After a roller coaster two years of volatility, the housing market is settling into a downward drop. But while home sales volume is plummeting and home prices are spiraling, there is one housing factor on the rise — mortgage delinquencies.
The share of delinquent one-to-four unit U.S. mortgaged homes increased to 3.96% in the fourth quarter (Q4) of 2022, according to the Mortgage Bankers Association (MBA). This was still down from 4.65% a year earlier, but up from 3.45% in Q3 2022, the lowest delinquency rate since 1979 when the MBA began tracking the data.
The reversal in delinquencies is attributed to the weakening economy — jobs — and ongoing inflationary pressures — mortgage-backed bonds and 10-year Treasury note rates — according to the MBA. It expects the delinquency rate to continue to rise in 2023 alongside diminished jobs market performance.
One fundamental defect bringing about delinquencies is the permissive spike in pricing by mortgages originated at prices which had no chance of being realized when the pandemic homebuying frenzy ended: a long-term mortgage without a long-term property value to support the principal lent.
California home sales volume broke another decade low in January 2023
Broken down by mortgage type, the delinquency rate increased to:
The same trend is taking place here in California, where 2.0% of mortgaged homes are in some stage of delinquency as of January 2023, up slightly from 1.9% at the end of 2022, according to Black Knight.
While lenders may start the foreclosure process on mortgages 90+ days delinquent, a notice of default (NOD) was issued for just 5.6% of U.S. mortgages 90+ days delinquent in January 2023.
California’s share of delinquent mortgages has crept higher since bottoming at 1.7% in May 2022 — the same month that home prices peaked here in the state.
Underwater homeowners — owing more on their mortgage than their home’s current fair market value (FMV) — are more likely to be delinquent on their mortgages than those in a positive equity position.
Nationally, 5% of mortgages originated in 2022 are underwater as of Q3 2022, and an additional 19% of mortgages originated in 2022 have less than 10% equity. Most of these no- and low-equity mortgages are FHA-insured and VA-guaranteed loans, which have little to no down payment requirements.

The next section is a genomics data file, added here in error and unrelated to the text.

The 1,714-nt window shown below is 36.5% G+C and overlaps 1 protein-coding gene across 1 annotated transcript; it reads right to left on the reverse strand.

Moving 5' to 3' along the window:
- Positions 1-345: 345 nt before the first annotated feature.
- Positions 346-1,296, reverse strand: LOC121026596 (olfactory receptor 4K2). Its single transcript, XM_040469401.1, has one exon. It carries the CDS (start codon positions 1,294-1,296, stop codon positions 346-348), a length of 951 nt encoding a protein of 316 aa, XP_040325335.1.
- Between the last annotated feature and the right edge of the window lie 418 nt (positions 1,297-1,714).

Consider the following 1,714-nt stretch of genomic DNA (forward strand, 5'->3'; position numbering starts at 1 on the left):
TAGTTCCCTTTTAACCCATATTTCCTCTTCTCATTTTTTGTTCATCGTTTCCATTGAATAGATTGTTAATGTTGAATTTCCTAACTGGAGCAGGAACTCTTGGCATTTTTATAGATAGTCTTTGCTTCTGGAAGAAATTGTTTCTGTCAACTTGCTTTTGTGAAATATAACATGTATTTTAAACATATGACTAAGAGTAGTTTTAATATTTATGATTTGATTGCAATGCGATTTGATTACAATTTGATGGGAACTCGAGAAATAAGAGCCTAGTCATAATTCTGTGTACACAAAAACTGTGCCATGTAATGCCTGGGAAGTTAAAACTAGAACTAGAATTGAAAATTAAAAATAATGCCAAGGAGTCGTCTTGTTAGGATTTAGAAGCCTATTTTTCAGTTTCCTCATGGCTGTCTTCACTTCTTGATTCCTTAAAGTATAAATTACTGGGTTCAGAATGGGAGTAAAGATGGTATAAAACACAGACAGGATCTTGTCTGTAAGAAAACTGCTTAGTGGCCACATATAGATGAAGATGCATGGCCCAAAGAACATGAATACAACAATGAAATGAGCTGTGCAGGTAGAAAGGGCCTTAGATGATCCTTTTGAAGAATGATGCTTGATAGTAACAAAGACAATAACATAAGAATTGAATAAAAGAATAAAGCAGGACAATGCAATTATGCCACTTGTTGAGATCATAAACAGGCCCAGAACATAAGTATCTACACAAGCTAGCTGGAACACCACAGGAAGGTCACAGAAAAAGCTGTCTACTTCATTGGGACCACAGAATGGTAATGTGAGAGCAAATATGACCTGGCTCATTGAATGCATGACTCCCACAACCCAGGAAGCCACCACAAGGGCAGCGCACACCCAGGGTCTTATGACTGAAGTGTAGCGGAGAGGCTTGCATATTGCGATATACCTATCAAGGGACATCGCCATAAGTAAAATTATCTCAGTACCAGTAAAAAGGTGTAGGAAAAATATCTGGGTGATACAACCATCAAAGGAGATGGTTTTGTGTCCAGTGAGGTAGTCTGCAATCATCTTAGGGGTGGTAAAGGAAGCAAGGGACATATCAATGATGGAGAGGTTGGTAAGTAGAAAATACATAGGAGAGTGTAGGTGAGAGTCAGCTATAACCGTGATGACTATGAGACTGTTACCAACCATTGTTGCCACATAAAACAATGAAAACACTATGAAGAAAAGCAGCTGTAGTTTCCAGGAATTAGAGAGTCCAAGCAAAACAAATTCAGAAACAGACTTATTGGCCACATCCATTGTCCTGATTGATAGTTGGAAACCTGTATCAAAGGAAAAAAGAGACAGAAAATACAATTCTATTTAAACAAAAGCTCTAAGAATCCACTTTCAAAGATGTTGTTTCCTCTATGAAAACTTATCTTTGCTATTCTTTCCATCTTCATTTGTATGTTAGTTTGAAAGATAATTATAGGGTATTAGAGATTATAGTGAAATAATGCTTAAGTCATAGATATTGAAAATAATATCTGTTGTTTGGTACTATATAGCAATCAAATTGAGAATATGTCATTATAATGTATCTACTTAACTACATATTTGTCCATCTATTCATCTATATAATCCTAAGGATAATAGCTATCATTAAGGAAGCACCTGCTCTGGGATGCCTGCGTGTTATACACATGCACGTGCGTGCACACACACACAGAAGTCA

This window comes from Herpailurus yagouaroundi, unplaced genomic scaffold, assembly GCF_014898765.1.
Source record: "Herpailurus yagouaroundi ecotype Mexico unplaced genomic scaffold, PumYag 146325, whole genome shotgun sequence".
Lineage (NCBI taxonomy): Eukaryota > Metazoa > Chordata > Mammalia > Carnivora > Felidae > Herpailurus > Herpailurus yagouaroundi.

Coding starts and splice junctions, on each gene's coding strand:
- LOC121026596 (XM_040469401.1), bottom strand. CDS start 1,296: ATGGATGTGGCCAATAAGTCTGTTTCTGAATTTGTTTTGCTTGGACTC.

A seller typically needs at least 10% equity to be in a position to sell and cover the 5%-6% broker fees as well as pay for any necessary repairs, improvements or other seller concessions demanded in a buyer’s market.
Without at least 10% equity in a property, a traditional sale is not possible, and foreclosure follows when mortgage payments are not paid. As this dynamic snowballs in 2023-2025, a rise in real estate owned (REO) property will occur as the number of bank-owned properties balloons.
Generally, when going into a foreclosure season, mortgage lenders are without staff to properly manage pricing at trustee’s sale or work out payment moratoriums for recently unemployed homeowners. Thus, the lender starts foreclosure and bids on the property for the amount of the debt rather than accept a market price at the auction a 3rd party bidder is willing to pay. The result is the lender becomes the owner, and the property becomes classified as REO inventory.
Real estate agents need to prepare to work with REO properties by:
Ensure your future access to fees by forging relationships with key players in the REO landscape — namely, servicers and lenders. These relationships will set up your business with a steady stream of clients during the leaner years ahead.
MLO recession survival guide part 3: Working with REO property